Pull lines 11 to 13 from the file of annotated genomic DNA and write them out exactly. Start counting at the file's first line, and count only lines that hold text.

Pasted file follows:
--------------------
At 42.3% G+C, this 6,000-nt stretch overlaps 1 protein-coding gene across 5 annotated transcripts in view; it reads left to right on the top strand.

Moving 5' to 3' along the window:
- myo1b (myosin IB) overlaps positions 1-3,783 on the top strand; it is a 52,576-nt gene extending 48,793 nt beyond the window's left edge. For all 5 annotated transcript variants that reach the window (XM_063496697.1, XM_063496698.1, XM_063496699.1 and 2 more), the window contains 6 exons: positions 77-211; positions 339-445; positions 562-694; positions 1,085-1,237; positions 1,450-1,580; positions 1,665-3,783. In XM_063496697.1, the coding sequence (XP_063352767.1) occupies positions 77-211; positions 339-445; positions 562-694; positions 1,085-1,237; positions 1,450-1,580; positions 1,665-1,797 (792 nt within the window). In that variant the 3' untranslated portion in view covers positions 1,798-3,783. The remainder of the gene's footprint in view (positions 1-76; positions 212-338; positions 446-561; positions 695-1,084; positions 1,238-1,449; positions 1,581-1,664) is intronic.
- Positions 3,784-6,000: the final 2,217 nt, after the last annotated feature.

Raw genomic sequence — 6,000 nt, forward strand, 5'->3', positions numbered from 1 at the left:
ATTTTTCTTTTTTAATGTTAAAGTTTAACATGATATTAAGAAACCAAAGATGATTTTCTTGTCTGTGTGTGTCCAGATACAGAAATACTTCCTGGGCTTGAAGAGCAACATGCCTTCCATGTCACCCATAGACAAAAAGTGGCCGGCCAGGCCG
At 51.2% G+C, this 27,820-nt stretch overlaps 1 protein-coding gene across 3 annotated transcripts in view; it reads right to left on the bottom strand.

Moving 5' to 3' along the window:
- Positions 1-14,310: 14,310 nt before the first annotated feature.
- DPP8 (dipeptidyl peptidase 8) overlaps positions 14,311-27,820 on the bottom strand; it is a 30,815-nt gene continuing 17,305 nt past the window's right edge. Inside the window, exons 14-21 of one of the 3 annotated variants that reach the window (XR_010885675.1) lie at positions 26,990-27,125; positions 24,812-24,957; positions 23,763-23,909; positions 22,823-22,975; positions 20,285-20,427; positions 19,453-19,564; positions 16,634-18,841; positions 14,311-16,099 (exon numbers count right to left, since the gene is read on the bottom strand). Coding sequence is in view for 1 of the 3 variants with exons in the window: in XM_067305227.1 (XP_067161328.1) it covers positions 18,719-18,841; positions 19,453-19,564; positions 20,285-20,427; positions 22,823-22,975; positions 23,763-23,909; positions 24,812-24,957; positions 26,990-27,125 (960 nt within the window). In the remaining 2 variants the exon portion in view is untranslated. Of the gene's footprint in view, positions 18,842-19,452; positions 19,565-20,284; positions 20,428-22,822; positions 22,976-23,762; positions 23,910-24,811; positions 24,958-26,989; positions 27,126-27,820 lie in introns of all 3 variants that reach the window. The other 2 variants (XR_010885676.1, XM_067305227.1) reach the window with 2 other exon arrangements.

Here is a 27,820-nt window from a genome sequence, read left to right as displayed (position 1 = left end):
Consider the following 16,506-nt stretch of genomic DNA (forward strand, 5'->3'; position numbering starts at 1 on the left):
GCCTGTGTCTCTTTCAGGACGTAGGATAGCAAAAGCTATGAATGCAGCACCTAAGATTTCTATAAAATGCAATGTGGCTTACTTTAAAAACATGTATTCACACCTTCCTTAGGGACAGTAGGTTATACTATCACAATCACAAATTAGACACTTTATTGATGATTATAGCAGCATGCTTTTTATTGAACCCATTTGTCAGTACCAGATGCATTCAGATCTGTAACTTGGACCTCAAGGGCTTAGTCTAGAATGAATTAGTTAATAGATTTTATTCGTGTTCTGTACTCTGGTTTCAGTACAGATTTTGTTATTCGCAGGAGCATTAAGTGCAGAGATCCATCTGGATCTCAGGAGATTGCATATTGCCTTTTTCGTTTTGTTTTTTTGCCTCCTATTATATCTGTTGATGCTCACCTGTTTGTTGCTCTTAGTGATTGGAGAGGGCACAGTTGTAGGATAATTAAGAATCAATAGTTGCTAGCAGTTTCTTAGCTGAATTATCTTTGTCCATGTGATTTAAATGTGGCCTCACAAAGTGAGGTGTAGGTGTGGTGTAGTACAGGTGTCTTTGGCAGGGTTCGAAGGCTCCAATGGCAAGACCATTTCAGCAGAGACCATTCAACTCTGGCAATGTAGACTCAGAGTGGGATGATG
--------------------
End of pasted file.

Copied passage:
Here is a 27,820-nt window from a genome sequence, read left to right as displayed (position 1 = left end):
Consider the following 16,506-nt stretch of genomic DNA (forward strand, 5'->3'; position numbering starts at 1 on the left):
GCCTGTGTCTCTTTCAGGACGTAGGATAGCAAAAGCTATGAATGCAGCACCTAAGATTTCTATAAAATGCAATGTGGCTTACTTTAAAAACATGTATTCACACCTTCCTTAGGGACAGTAGGTTATACTATCACAATCACAAATTAGACACTTTATTGATGATTATAGCAGCATGCTTTTTATTGAACCCATTTGTCAGTACCAGATGCATTCAGATCTGTAACTTGGACCTCAAGGGCTTAGTCTAGAATGAATTAGTTAATAGATTTTATTCGTGTTCTGTACTCTGGTTTCAGTACAGATTTTGTTATTCGCAGGAGCATTAAGTGCAGAGATCCATCTGGATCTCAGGAGATTGCATATTGCCTTTTTCGTTTTGTTTTTTTGCCTCCTATTATATCTGTTGATGCTCACCTGTTTGTTGCTCTTAGTGATTGGAGAGGGCACAGTTGTAGGATAATTAAGAATCAATAGTTGCTAGCAGTTTCTTAGCTGAATTATCTTTGTCCATGTGATTTAAATGTGGCCTCACAAAGTGAGGTGTAGGTGTGGTGTAGTACAGGTGTCTTTGGCAGGGTTCGAAGGCTCCAATGGCAAGACCATTTCAGCAGAGACCATTCAACTCTGGCAATGTAGACTCAGAGTGGGATGATG